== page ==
Simply put, there is a correlation between the amount of pressure performed for the extraction and how firmly and closely this spring is wrapped up.

This mechanism can be adjusted manually with the right screw in a section at the top back of the espresso machine which I have to say it’s not practical and also, it’s a waste of time.

When the barista releases the clutch and the coffee extraction starts, automatically the springs elastic potential energy will run and it will create the pressure for the extraction and this pressure will drop over time. Usually, conventional pump-driven coffee machines keep their pressure constant during all the extraction time.

Following this mechanism, the ping and the energy produced by pressing down the lever is truly important regarding the final result.

The machine allows you to modify the pre-infusion time, but actually, the barista cannot set any other pressure profile. There’s just one pressure profile that can be modified by changing the pre-infusion setting and the grind setting. This time, however, the changes you may apply while trying to modify the extraction profile, will not impact as much as you may think, which is not significant and doesn’t make any considerable difference in taste.

If you want to see how a constant pressure machine works you can read our blog-post on La Marzocco Strada AV.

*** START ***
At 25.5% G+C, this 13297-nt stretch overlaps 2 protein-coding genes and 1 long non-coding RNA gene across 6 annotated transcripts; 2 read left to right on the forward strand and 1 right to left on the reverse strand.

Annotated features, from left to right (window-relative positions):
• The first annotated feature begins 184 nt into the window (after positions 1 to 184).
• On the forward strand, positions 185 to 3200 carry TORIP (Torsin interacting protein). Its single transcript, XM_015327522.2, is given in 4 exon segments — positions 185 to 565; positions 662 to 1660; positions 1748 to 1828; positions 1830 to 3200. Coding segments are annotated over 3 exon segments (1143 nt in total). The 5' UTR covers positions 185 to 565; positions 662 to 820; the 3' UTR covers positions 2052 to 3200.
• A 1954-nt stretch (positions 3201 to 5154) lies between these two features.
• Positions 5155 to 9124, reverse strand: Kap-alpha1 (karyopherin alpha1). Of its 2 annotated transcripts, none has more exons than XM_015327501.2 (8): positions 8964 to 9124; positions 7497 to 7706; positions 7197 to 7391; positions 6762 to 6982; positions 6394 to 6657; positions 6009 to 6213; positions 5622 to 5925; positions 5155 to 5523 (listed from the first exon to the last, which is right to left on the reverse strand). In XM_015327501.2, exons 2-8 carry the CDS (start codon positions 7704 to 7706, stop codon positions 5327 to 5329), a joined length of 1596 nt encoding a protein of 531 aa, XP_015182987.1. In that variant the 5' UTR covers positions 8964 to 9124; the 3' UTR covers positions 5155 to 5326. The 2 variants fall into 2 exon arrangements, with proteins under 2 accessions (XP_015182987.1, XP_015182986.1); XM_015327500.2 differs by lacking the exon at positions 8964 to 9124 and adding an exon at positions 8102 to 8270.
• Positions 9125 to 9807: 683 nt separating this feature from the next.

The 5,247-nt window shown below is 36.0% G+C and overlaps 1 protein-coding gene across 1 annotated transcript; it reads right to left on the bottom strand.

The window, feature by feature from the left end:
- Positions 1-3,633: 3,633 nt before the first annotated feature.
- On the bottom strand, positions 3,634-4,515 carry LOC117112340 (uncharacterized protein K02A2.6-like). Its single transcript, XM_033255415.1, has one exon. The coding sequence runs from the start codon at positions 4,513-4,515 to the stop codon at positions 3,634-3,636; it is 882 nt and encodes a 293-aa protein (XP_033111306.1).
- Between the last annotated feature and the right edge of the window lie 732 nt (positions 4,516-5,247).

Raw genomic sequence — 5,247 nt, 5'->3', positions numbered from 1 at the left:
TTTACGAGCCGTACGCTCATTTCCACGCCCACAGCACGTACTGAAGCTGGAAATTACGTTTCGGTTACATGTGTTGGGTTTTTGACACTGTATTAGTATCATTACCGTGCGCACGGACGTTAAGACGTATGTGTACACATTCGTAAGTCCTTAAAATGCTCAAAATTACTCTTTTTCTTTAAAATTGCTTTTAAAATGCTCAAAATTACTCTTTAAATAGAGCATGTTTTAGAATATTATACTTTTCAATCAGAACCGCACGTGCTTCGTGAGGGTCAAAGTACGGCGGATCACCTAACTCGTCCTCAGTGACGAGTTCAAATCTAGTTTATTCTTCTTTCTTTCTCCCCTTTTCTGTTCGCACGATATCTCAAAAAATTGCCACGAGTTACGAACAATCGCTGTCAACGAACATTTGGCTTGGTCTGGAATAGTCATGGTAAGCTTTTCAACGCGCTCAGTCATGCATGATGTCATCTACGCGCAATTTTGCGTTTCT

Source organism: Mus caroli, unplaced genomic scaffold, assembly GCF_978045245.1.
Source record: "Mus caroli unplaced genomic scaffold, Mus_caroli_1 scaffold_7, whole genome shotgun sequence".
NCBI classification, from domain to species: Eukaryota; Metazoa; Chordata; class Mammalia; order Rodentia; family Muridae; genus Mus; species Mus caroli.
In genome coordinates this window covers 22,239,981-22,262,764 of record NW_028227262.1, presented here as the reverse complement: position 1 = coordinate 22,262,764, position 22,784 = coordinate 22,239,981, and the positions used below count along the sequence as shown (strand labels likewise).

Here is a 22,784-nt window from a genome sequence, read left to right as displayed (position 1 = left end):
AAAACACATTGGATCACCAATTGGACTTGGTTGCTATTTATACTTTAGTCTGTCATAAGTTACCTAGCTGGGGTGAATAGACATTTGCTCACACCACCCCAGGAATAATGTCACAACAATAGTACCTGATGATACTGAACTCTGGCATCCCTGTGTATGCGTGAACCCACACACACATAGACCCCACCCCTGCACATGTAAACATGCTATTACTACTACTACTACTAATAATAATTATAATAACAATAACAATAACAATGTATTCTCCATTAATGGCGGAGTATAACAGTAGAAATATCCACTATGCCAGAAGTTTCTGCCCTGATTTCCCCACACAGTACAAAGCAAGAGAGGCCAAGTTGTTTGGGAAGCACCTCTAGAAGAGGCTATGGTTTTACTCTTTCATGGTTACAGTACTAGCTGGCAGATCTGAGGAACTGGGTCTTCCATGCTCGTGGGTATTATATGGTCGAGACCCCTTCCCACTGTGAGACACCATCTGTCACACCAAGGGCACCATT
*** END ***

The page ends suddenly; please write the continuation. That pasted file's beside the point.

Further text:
During the time I was practising with this machine, I spent a bit of time to experiment on the different types of coffee extractions you can gain using different settings.

LA MARZOCCO LEVA CONSISTENCY

 Because the force generated when you press down the lever of the coffee is the result of the pressure created by the spring, the barista needs to know as well how to apply the correct pressure when he/she releases back the clutch.

The ideal pressure to start with was around 3-4 bars on average (the pressure started at 3 bars and then up to 12 for a couple of seconds. Then rapidly decreased and steady to 4 bars for most of the extraction), which it was what I find the best profile using a medium-to-low quality arabica beans with a medium to dark roast profile that I was using at that time while experimenting with this machine.

Because the Leva can be regulated manually, by few changes while using it consistently, by modifying the pre-infusion and the coffee dose, the grind setting and the correct tamping pressure, I could reach a pretty smooth extraction, avoiding that bitterness related to the roast profile.

That must be said quite clearly that a pressure profile is something that is hugely affected by the coffee beans we used, how it has been roasted, processed and how fresh it is. So, for every kind of beans, there’s a different amount of experiment that needs to be taken, and therefore, different profiles.

HOW DOES THE FINAL COFFEE TASTES?

 If the barista sets all the correct features, knows exactly which kind of pressure needs to apply on the clutch and the characteristic of the coffee he/she is extracting, coffee results with La Marzocco Leva could be extraordinary.

Unfortunately, obtaining the same, exact, flavoured coffee can be extremely hard as the pressure generated by the spring could be different for any extraction, which was the main weak point of this machine at the time of my trials.

During the time experimenting with this coffee machine, I have noticed a few interesting things:

  • When I increased the pre-infusion time, the intensity of the coffee drastically decreased. Making this an official statement is impossible! These results have been achieved with that Italian arabica coffee blend from Brazil, Colombia and Ethiopia that I was using at that time;